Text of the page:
THE DINNER GAME / Le Dîner de cons

Friday, April 27 – 2:00 pm – Renoir Theatre

20th Anniversary |  France | 1998 | Comedy | 80 min | In French with English subtitles

Directed by: Francis Veber
Written by: Francis Veber
Cinematography: Luciano Tovoli
Film Editing: Georges Klotz
Original Score: Vladimir Cosma

Produced by: Alain Poiré (Gaumont), TF1 Films Production, Efve Films
Cast: Thierry Lhermitte (Pierre Brochant), Jacques Villeret (François Pignon), Francis Huster (Just Leblanc), Daniel Prévost (Lucien Cheval), Alexandra Vandernoot (Christine), Catherine Frot (Marlène Sasseur)

International Sales: Gaumont
U.S. Distributor: Lionsgate

A runaway comedy hit when it was released in 1998, The Dinner Game remains an international cult classic. Adapted from director Francis Veber’s own stage play, the film recounts the story of Pierre, a slick literary editor, and François, a low-level schmuck at France’s internal revenue service. Unbeknownst to him, François is to play the role of Pierre’s “jerk” at his weekly “Bring-a-Jerk-to-Dinner” party, where he’s sure to impress Pierre’s snooty pals and win the evening’s top prize. But a series of misadventures, spiraling further and further out of control, keeps the twosome from ever making it to the dinner party. Yet their farcical exploits implicate François deeper and deeper into Pierre’s personal life. In the end, it’s a toss-up as to which of the two men is, indeed, the bigger jerk.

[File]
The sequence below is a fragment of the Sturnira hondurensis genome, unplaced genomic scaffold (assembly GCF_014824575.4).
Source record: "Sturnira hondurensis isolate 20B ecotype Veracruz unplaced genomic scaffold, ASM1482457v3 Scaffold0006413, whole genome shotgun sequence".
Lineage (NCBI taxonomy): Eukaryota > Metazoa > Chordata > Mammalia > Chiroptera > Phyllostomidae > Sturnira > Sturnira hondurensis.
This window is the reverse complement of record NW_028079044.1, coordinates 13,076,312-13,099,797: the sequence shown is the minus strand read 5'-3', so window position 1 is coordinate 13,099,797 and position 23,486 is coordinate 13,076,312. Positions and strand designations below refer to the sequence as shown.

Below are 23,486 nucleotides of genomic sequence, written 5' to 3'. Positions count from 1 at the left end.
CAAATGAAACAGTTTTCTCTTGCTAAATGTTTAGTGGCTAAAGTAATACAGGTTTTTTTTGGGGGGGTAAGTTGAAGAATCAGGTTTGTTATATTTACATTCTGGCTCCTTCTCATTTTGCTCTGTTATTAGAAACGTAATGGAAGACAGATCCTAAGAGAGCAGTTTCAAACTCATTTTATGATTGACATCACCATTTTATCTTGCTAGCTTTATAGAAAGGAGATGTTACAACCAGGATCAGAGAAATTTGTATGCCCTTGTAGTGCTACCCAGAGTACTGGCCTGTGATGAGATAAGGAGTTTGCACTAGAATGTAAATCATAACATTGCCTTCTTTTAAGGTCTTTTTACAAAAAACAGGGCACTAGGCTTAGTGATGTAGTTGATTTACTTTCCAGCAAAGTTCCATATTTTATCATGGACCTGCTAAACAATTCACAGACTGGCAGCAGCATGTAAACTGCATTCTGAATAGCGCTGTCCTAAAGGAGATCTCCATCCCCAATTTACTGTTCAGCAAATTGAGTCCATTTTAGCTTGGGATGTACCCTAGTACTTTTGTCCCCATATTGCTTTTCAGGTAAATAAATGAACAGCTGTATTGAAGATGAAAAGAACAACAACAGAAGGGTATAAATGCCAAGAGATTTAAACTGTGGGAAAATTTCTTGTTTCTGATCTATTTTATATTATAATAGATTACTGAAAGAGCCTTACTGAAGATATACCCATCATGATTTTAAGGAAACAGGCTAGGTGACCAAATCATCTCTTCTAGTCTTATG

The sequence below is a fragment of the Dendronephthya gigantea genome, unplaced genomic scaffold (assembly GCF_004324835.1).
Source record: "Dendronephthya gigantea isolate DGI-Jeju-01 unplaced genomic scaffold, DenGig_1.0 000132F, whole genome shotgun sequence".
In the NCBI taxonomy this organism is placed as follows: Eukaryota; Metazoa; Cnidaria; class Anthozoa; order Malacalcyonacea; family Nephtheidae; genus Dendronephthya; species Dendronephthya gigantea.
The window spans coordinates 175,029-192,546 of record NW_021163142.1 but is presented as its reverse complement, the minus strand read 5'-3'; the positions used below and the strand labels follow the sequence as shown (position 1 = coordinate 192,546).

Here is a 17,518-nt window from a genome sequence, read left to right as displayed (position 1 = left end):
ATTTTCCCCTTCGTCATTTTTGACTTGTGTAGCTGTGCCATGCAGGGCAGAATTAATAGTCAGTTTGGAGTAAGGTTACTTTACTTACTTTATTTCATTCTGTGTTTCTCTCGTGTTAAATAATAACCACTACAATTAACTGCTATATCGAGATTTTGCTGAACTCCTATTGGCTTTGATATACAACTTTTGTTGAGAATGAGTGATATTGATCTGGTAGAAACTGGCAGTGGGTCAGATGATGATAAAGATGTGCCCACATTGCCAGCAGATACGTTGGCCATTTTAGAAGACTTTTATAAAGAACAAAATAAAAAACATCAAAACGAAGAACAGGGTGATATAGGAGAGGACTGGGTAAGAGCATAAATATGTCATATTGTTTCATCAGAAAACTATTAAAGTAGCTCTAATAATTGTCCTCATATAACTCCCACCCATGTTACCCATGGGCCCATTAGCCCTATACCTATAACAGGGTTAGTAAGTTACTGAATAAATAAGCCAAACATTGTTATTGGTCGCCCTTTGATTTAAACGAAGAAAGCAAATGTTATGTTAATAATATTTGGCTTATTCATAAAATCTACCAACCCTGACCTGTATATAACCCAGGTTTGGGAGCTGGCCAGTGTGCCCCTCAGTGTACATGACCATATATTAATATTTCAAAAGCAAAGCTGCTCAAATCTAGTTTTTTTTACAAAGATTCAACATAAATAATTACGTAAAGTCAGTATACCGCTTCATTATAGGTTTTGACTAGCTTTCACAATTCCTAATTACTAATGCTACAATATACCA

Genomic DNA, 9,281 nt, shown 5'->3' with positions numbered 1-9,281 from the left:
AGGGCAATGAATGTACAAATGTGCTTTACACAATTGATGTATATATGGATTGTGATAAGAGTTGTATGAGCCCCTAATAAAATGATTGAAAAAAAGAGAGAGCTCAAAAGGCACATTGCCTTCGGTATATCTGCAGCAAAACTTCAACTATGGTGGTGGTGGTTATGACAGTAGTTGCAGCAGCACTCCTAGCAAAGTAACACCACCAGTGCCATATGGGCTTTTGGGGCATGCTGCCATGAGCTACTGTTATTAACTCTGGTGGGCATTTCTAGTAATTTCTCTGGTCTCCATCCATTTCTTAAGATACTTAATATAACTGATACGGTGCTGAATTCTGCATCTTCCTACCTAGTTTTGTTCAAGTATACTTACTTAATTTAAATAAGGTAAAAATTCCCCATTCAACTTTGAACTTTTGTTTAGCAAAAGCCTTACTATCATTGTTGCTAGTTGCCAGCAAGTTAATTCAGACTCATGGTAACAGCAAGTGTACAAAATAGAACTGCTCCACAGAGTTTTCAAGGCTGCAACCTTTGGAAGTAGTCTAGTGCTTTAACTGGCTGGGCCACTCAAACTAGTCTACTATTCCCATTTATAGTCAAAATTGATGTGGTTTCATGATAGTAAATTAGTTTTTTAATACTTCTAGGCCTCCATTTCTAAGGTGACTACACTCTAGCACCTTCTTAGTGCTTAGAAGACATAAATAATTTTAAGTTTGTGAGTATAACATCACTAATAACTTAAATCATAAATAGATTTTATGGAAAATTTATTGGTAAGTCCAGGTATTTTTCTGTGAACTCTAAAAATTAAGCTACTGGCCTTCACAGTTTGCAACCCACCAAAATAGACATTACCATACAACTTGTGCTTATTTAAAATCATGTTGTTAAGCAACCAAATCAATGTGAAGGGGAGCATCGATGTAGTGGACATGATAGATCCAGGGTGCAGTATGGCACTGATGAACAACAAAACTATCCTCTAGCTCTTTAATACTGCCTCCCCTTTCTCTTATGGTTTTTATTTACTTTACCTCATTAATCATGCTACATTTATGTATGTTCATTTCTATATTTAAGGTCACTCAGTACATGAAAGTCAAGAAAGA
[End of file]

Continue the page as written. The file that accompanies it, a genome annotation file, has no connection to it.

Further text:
Francis Veber | A master of French comedy, Francis Veber is credited as screenwriter on some 45 films — many of them American remakes of his French originals — and has directed 12 of them. Screenwriting credits include La Cage aux Folles (1979), which was nominated for the Best Foreign Film Oscar. His scripts have been adapted by such Hollywood luminaries as Billy Wilder & I.A.L. Diamond (Buddy Buddy, 1981) and Elaine May (The Bird Cage, directed by Mike Nichols, 1996). Veber has worked with accomplished actors Gérard Depardieu, Pierre Richard and Daniel Auteuil on numerous occasions. He is a four-time César-Award nominee. The Dinner Game, alone, snagged three Césars when it was first released — for Best Actor (Jacques Villeret), Best Supporting Actor (Daniel Prévost), and Best Adapted Screenplay (Veber). The film was subsequently remade in the States by Jay Roach as Dinner for Schmucks (2010), starring Steve Carell and Paul Rudd.

Screening followed by a Q&A with writer/director Francis Veber.

In Association with: Gaumont

Labels: COLCOA Classics, All Audiences


In Association with

Contact Us

We're not around right now. But you can send us an email and we'll get back to you, asap.

Not readable? Change text. captcha txt